(847) 714-2866 lauren@lejlaw.com

When you are searching for a new home mortgage, many become confused as to what the annual percentage yield (APR) is vs. the interest rate. Using the comparison of these two terms is just another way one bank may try and confuse you to make you think its product is better. Remember, banks are in business to make money and they make their money buy “selling” their loans to people like you and me. When you are dealing with mortgage payments for possibly the next thirty years, the specifics really matter.


Of the two terms, interest rate is the more straightforward term. The interest rate on your loan is a rate, expressed as a percentage, at which you (the borrower) pay back on a loan that you took. When you are shopping around for loans, the interest rate should not mean everything to you. The banks or loan officer will try and show you a very low interest number to try and sell you their product. Maybe a more important question to ask is: what is the APR on the loan?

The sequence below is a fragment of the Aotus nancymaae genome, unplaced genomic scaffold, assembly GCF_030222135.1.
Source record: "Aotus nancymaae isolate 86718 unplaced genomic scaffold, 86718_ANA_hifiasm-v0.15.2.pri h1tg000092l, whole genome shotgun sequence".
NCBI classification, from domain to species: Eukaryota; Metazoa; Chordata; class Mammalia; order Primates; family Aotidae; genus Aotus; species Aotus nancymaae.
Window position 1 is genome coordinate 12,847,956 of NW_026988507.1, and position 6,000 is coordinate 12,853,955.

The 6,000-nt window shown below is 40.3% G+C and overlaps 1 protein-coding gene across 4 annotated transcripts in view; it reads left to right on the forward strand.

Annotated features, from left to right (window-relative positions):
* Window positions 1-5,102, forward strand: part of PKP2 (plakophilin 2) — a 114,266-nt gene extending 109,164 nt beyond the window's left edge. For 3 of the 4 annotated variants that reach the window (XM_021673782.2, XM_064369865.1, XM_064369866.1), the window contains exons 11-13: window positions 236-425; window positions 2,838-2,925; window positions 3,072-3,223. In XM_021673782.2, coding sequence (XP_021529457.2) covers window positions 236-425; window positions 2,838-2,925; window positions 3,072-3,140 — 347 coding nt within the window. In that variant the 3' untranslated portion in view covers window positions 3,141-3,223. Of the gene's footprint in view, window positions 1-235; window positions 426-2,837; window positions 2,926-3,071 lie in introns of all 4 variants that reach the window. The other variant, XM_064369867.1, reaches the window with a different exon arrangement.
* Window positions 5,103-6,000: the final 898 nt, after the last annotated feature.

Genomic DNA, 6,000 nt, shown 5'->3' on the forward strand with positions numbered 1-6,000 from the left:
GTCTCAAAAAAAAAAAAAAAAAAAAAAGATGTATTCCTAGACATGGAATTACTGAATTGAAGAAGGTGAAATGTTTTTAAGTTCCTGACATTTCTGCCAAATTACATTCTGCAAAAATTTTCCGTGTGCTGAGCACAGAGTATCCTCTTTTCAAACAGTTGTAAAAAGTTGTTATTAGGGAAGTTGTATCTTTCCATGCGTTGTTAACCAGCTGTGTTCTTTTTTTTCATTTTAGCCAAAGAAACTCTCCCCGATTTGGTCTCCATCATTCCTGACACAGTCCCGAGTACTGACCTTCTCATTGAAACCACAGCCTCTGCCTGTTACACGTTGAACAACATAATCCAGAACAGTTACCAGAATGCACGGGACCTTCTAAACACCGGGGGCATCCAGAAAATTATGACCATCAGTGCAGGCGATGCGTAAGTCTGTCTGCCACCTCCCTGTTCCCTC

The APR or annual percentage yield is also expressed as a percentage. The APR includes the interest rate (as stated above) plus it bundles all the fees associated with your loan together. Every loan has different fees depending on the lender.  Some of the fees that can be included are the application fee, credit report fee, wire fee, loan origination fee, mortgage insurance fee, and e-mail fee. So, the APR includes the interest rate + all fees associated with getting the loan and “annualizes” that into one all-inclusive rate. The APR gives a more comprehensive perspective of what the loan will cost you with fees, while the interest rate does not include the fees.


Remember an informed shopper is a smart shopper. The next time you are looking for a loan, please pay attention to the APR on the loan and not just the interest rate. The APR gives you more information about what you’re paying and it is an honest tool to get a fair comparison of the total cost of the loan. Although a lower interest rate might intrigue you, a lower APR could save you more money.